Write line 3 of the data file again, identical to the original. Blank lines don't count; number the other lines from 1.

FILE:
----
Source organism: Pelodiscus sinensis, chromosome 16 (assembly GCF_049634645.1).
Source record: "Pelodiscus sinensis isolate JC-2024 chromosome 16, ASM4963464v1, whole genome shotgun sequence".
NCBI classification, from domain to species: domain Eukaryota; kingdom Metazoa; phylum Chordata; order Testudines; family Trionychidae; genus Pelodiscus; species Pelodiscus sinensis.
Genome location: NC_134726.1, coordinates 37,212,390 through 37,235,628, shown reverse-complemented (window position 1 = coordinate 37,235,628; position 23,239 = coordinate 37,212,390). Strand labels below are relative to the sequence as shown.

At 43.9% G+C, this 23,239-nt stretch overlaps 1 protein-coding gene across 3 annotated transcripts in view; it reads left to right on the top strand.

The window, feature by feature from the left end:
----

NCBI classification, from domain to species: domain Eukaryota; kingdom Metazoa; phylum Chordata; order Testudines; family Trionychidae; genus Pelodiscus; species Pelodiscus sinensis.